Planning ODST Build - Questions about Templates


New Member
Hi all,

Long time lurker, first time poster. I've had my eye on doing Halo cosplay for years but the cost and scale of the work necessary has put me off for a long time. My new year's project this year is to overcome that and eat this particular elephant one bite at a time, with the intent of eventually having a wearable ODST cosplay by this fall. While I'm not a stranger to making armor (I've done some small armor pieces and props with foam and Worbla for a few other cosplays that were much more fabric-intensive), this will be my first time using Pepakura templates of any sort. I've decided to start by making a weapon of some sort to get my bearings using pep templates before moving on to armor pieces and then, finally, the helmet.

Right now I've pulled the pep files from the Armory for Halo 3: ODST's armor and weaponry, but I'm having a bit of trouble making sense of it all. There's some files labeled "FOAM" as well as "A" or "B", but they often don't seem to have all the parts matching to the file; some of the parts are outside of the "print" format. Am I supposed to use both A and B templates for things like the M7S or just one or the other?

I've been poking around at Reach files as well in case I decide to go for the more detailed Reach ODST look, but there appears to be multiple cases of A/B files with missing parts for the major weapons (MA37, M392) as well, and I haven't found any ODST .zips for Reach either (I'm guessing the Reach set is a mish-mash of UNSC Marine/Army trooper and Spartan-III parts).

Any guidance that might be helpful? I realize it may be cheaper and more effective to just buy things like weapon props, but I want to start small and have the satisfaction of saying "yes I made these" when I go out in public with them if possible. Additionally, does anyone have experience using thermoplastics like Worbla to "coat" foam Halo armor? I've done it before for Fire Emblem pauldrons but I'm not sure if the finer details of Halo pieces may make it suboptimal.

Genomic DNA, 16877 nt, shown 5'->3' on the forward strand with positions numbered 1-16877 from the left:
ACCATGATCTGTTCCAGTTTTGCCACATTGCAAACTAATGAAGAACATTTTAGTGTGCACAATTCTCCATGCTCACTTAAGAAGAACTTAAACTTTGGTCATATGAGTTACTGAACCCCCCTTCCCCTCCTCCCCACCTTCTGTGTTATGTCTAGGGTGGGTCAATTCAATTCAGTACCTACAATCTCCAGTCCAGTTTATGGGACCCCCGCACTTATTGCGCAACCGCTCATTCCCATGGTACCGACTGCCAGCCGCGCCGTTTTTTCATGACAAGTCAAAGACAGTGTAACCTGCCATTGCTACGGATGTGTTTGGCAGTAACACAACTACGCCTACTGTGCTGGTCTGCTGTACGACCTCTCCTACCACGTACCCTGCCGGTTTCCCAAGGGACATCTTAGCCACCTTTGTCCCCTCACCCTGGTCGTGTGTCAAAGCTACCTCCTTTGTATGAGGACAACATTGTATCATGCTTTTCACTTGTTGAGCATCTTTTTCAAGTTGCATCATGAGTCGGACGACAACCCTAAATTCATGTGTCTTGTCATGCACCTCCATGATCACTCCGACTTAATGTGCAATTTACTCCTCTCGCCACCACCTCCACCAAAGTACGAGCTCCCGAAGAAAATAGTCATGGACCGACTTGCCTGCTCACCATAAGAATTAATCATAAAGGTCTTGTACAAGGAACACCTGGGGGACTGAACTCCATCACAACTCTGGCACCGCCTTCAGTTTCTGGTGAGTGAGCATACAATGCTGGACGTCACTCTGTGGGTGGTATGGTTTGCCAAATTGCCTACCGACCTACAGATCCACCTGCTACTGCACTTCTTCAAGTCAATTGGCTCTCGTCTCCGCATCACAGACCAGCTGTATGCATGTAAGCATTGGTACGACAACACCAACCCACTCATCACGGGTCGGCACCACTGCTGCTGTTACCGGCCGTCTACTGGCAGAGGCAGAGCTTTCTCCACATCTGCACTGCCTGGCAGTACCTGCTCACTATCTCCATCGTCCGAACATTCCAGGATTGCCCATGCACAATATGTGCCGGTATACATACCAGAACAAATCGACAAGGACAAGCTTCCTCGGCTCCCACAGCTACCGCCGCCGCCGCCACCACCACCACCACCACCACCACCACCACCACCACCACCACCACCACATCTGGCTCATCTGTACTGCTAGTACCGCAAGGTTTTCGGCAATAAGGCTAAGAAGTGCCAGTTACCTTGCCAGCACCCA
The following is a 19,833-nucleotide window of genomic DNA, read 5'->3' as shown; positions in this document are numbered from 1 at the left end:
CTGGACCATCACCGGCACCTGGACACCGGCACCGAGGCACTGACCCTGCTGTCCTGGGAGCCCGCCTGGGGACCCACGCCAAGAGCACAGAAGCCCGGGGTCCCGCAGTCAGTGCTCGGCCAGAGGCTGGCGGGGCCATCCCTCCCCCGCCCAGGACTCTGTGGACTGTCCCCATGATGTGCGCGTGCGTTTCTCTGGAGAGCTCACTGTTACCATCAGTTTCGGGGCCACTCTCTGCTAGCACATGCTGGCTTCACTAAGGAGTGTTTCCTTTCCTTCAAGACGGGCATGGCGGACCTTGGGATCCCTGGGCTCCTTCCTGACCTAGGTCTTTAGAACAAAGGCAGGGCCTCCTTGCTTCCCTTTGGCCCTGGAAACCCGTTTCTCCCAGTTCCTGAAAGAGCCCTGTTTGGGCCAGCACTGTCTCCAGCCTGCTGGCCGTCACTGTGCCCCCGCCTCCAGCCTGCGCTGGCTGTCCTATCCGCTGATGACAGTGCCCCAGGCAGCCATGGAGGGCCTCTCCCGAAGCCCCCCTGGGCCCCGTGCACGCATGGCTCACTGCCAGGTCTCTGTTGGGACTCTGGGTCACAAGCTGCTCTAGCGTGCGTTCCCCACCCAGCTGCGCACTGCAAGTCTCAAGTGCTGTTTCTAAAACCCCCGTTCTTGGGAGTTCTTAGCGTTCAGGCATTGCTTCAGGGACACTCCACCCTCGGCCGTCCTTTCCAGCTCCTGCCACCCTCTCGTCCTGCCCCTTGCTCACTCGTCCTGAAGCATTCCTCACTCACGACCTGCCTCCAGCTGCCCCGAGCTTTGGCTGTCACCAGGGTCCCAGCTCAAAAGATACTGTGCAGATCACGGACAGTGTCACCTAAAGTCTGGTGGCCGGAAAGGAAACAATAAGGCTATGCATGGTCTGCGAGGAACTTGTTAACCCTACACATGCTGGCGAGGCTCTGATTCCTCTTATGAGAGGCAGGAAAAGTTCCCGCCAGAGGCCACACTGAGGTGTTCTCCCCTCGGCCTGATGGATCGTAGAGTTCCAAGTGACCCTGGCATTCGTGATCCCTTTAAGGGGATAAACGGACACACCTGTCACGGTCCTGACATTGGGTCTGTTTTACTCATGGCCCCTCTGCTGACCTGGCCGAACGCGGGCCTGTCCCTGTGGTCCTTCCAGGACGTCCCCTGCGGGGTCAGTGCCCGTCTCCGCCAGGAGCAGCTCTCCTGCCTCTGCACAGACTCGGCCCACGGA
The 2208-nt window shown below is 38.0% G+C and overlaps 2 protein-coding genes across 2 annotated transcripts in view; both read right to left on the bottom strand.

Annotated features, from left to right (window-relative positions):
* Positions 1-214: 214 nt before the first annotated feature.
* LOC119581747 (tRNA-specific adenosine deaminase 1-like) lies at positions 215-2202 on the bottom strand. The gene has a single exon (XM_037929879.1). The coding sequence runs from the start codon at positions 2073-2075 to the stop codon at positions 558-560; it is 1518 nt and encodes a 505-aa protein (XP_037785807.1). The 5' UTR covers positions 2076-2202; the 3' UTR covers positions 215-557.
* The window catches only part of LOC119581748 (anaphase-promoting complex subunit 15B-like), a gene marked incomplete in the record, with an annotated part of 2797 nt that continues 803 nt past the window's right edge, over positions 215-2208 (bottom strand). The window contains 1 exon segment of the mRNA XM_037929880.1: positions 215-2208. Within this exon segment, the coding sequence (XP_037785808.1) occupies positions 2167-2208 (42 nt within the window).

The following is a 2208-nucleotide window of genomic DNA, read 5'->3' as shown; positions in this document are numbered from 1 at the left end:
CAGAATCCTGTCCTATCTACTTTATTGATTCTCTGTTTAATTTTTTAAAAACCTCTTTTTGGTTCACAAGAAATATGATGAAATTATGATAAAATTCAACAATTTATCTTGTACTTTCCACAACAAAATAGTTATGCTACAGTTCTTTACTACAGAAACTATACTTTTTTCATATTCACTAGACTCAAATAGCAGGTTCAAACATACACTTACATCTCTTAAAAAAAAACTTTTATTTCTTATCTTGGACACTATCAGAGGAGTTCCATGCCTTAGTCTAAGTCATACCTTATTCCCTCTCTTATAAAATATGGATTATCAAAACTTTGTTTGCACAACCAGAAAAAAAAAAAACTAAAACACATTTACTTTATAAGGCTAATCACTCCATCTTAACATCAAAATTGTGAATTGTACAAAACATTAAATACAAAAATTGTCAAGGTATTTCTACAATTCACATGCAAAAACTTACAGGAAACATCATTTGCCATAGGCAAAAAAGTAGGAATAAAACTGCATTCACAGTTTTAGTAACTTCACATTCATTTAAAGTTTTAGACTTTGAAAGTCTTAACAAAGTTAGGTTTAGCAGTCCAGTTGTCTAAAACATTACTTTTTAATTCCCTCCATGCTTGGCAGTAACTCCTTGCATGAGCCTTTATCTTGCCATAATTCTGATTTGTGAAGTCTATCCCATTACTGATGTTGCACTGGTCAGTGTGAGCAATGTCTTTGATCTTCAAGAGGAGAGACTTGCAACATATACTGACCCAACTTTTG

Active Member
It is definatly cheaper to make the armor and props than to buy it, and it feels really good to have it done and show it off. I dont quite understand by the mention of a and b parts, but when you have peices off of the printing zone of the pepakura, that is because the file your are using is foam and has been converted to foam from a paper peice. That peice may be not on the shape because you needed to connect two one dimensional peices of paper, when it's not needed because the two dimensional foam peice already makes the shape, if you understand what I'm trying to say. I have always wanted to try using worbla, and I have seen people cost things in it, but it just gets so expensive I have never ordered it. If you want to make something hard like that, I would just fibreglass a pepakura file.


New Member
Apologies, I should have included some screenshots for reference. Here's what I'm looking at in a couple of different places.


Note how there are 4 different files for the M7S - an "A", a "B," and then a "B" for both foam and the optic. I'm not sure if I'm supposed to use all 4 together, just the "A" or "B" set, or just the "B" foam and sight files together assuming the majority of that part will be made of EVA foam. Looking at the "B" foam file, it's evident that some parts are not effectively rendered in the pep file, namely the suppressor and muzzle device for mounting it, despite both being present in the 3D model the pep file is derived from.